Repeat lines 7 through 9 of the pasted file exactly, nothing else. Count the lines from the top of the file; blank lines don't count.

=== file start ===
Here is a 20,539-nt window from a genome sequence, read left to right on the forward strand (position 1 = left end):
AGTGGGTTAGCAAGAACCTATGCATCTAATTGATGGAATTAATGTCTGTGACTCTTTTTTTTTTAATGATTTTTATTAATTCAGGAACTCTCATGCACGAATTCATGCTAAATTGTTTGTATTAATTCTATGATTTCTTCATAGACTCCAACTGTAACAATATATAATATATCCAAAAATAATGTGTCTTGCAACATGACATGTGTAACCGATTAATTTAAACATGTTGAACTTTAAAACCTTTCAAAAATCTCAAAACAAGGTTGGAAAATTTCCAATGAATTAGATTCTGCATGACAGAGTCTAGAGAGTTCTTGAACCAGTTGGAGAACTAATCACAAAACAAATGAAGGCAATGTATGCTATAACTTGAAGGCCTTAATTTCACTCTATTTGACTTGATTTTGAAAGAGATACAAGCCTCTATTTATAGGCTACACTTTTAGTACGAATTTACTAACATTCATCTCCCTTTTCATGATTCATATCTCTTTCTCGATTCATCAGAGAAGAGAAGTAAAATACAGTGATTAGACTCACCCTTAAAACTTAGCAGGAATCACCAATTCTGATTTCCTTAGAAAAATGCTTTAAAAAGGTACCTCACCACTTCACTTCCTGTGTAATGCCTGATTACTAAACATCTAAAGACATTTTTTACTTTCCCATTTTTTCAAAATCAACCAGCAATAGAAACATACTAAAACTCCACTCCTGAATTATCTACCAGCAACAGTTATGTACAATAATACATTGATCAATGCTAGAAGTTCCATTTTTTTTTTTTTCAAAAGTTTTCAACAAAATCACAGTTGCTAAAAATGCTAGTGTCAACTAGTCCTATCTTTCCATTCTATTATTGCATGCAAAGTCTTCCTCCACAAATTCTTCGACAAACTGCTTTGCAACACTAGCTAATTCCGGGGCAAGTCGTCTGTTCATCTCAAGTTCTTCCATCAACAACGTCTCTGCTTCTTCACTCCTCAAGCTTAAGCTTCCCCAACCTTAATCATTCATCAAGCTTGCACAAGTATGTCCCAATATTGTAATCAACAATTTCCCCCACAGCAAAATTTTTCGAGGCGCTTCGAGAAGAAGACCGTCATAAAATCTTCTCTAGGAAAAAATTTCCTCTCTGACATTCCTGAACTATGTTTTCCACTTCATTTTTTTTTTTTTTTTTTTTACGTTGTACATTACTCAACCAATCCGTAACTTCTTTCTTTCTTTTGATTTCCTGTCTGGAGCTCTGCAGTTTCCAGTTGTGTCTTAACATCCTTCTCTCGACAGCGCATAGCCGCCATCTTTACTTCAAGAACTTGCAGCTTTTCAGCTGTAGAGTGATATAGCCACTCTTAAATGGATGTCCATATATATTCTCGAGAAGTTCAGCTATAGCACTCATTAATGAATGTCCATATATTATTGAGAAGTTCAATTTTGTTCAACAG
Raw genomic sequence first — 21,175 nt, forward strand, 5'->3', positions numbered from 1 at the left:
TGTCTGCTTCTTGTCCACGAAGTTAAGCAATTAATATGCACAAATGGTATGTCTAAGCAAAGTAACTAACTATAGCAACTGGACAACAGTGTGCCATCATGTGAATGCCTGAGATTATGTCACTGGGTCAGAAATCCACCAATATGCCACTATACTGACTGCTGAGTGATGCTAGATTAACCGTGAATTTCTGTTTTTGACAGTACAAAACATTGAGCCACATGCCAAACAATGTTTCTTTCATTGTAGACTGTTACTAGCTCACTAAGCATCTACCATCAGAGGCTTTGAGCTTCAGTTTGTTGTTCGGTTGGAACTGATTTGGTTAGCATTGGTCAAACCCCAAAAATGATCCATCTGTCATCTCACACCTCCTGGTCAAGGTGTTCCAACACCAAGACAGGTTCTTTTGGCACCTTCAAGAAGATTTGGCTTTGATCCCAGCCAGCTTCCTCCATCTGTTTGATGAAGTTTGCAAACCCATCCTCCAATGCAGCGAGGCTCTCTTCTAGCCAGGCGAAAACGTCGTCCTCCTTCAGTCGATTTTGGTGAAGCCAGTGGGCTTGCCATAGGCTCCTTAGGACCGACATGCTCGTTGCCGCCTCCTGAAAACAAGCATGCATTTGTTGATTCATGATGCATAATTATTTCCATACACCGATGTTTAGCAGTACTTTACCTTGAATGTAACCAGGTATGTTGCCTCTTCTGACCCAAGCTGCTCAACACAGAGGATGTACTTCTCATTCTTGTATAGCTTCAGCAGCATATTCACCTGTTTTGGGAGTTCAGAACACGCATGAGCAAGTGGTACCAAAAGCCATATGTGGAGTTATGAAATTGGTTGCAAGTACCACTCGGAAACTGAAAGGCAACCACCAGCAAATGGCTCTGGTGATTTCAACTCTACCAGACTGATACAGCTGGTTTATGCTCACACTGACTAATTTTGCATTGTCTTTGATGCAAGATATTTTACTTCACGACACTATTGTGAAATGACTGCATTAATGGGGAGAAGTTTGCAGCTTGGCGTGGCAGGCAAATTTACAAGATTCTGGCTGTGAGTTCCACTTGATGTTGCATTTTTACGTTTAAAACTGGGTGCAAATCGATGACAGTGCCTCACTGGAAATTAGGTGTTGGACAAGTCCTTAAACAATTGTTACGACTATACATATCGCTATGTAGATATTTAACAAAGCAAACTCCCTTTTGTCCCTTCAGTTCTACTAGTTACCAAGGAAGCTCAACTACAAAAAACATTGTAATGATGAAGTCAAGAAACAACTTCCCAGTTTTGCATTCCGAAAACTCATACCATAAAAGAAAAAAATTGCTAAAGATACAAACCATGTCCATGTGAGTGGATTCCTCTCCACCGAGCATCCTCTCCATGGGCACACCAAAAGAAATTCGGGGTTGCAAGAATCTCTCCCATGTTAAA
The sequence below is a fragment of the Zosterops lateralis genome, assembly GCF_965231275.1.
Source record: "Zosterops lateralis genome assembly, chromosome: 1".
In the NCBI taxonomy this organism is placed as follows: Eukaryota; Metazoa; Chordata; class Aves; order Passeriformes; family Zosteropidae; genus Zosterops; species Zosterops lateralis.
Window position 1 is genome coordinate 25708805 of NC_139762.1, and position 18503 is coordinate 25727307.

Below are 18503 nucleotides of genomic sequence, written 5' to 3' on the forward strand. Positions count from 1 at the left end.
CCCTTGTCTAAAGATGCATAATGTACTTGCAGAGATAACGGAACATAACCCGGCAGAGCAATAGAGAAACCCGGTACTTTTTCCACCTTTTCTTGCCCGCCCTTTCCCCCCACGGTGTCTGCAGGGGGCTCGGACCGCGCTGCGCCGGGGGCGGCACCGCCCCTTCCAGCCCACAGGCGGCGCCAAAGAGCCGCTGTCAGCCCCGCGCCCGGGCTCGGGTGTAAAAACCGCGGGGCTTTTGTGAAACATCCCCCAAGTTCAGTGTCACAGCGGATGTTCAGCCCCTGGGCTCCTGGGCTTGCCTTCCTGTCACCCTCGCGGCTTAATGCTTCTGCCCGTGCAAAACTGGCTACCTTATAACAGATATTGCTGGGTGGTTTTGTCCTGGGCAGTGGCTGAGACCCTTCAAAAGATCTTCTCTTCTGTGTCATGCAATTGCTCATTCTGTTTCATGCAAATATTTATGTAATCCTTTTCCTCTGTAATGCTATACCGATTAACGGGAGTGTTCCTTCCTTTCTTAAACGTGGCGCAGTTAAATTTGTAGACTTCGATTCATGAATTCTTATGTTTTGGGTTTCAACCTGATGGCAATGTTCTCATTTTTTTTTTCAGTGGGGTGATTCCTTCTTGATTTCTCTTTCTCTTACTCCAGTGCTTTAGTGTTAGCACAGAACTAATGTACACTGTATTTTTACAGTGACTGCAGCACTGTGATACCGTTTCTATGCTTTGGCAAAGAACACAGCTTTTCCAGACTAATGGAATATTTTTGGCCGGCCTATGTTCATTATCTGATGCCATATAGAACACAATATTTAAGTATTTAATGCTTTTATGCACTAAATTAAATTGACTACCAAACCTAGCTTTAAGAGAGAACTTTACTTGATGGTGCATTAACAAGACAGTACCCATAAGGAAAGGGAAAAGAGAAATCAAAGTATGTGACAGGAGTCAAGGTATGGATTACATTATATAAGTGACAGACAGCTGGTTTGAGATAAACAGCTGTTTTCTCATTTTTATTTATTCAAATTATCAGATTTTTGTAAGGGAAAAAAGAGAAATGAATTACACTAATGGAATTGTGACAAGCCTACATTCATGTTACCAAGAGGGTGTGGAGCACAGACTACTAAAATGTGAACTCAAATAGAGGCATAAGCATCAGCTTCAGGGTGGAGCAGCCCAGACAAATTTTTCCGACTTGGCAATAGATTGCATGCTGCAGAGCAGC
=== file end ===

In the NCBI taxonomy this organism is placed as follows: Eukaryota; Metazoa; Chordata; class Aves; order Passeriformes; family Zosteropidae; genus Zosterops; species Zosterops lateralis.
Window position 1 is genome coordinate 25708805 of NC_139762.1, and position 18503 is coordinate 25727307.

Below are 18503 nucleotides of genomic sequence, written 5' to 3' on the forward strand. Positions count from 1 at the left end.